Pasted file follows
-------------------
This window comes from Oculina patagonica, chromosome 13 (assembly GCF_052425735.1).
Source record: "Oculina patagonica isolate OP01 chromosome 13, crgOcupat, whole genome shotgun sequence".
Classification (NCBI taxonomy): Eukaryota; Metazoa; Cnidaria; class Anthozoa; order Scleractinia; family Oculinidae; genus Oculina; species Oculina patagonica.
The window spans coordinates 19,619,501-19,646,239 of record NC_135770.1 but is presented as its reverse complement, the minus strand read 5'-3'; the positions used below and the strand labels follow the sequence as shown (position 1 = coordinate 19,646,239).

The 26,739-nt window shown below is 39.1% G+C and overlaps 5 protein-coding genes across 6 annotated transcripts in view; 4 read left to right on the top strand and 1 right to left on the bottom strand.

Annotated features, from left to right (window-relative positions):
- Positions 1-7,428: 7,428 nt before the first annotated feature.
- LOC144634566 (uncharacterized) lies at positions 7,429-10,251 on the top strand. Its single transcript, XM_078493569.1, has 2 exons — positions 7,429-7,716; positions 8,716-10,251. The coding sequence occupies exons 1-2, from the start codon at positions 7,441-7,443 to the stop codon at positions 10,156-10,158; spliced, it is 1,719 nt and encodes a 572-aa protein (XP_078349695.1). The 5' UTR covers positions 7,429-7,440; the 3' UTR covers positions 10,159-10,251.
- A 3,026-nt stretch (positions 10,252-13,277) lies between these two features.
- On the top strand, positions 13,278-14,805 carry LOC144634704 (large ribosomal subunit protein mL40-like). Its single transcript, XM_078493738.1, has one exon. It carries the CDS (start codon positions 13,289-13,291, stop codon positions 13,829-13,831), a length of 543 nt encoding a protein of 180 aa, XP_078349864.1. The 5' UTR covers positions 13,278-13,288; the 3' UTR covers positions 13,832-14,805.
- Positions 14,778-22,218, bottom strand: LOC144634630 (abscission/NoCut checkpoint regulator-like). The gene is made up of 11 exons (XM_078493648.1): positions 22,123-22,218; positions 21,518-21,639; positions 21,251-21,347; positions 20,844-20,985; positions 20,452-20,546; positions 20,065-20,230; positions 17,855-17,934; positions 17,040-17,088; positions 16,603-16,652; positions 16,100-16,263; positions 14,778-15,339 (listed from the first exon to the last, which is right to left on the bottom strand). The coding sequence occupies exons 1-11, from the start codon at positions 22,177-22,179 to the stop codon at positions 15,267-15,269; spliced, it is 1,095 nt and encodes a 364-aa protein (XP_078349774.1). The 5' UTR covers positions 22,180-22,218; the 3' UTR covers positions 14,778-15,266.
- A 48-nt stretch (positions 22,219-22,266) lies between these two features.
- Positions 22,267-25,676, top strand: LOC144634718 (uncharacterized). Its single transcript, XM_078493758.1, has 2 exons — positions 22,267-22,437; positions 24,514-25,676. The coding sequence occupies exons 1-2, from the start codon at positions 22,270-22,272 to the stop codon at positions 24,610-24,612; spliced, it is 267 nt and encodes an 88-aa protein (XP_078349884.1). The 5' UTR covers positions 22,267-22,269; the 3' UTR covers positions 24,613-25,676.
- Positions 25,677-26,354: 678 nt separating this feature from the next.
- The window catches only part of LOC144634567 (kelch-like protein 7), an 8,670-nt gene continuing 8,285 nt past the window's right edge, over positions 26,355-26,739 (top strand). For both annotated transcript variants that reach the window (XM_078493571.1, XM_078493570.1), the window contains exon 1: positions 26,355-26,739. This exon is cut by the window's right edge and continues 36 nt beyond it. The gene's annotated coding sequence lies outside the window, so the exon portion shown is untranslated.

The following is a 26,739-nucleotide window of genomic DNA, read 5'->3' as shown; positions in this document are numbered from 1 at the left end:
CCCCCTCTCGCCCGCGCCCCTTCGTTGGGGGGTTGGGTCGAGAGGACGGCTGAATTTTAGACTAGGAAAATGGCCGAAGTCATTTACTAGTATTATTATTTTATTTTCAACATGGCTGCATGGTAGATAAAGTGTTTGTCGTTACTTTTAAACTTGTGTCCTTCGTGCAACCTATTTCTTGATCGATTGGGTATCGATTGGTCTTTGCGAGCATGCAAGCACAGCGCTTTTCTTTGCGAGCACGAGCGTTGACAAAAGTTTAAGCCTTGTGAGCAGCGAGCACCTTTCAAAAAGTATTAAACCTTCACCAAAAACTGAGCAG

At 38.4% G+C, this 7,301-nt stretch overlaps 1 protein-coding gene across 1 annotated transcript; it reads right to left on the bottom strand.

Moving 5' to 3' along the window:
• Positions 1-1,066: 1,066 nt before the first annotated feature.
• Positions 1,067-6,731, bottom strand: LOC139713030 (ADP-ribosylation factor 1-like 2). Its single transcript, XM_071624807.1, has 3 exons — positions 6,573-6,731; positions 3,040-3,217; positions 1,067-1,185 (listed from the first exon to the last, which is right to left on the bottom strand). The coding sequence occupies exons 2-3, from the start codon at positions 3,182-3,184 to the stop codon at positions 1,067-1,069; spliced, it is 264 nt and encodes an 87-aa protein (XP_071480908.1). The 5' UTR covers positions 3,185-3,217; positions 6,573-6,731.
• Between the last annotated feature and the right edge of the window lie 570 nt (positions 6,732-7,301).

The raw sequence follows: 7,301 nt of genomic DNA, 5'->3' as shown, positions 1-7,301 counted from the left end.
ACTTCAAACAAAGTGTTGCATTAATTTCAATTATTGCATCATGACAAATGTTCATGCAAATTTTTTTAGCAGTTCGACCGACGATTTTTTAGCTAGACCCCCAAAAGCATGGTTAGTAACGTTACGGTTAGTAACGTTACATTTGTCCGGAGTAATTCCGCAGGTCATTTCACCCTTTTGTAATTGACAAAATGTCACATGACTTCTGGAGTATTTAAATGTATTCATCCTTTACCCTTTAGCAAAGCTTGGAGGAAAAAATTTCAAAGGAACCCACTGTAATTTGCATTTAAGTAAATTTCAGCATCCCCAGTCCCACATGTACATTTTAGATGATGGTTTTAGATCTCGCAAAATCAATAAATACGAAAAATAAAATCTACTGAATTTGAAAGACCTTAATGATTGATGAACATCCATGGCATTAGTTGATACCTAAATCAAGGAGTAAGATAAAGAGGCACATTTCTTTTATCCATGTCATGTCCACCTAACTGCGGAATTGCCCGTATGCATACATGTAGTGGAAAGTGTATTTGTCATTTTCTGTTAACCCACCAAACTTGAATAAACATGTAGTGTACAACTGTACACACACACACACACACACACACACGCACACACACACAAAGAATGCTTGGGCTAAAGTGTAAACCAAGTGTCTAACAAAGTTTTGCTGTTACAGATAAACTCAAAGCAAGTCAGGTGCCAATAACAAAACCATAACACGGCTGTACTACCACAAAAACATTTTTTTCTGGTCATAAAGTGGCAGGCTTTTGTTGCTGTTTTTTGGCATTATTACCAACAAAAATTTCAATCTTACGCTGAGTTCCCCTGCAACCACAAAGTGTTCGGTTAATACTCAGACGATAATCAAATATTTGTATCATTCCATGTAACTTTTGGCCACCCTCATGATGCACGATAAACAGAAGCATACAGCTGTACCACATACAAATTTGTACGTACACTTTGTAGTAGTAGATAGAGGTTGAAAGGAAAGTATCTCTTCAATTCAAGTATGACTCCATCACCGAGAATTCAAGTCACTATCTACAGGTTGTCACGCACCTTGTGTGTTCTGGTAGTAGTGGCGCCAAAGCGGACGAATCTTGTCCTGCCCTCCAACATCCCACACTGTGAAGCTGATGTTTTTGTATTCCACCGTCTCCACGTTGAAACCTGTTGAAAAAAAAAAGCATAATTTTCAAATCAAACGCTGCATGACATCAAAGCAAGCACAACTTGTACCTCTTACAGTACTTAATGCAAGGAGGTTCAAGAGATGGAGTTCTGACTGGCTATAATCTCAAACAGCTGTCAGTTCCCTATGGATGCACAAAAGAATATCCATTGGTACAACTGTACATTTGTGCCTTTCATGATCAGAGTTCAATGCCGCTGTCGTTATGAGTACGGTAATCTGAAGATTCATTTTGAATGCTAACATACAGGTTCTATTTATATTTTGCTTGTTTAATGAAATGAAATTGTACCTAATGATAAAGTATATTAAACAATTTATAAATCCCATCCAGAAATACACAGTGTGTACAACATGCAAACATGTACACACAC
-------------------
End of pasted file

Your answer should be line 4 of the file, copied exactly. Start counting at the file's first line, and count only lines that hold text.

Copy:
The window spans coordinates 19,619,501-19,646,239 of record NC_135770.1 but is presented as its reverse complement, the minus strand read 5'-3'; the positions used below and the strand labels follow the sequence as shown (position 1 = coordinate 19,646,239).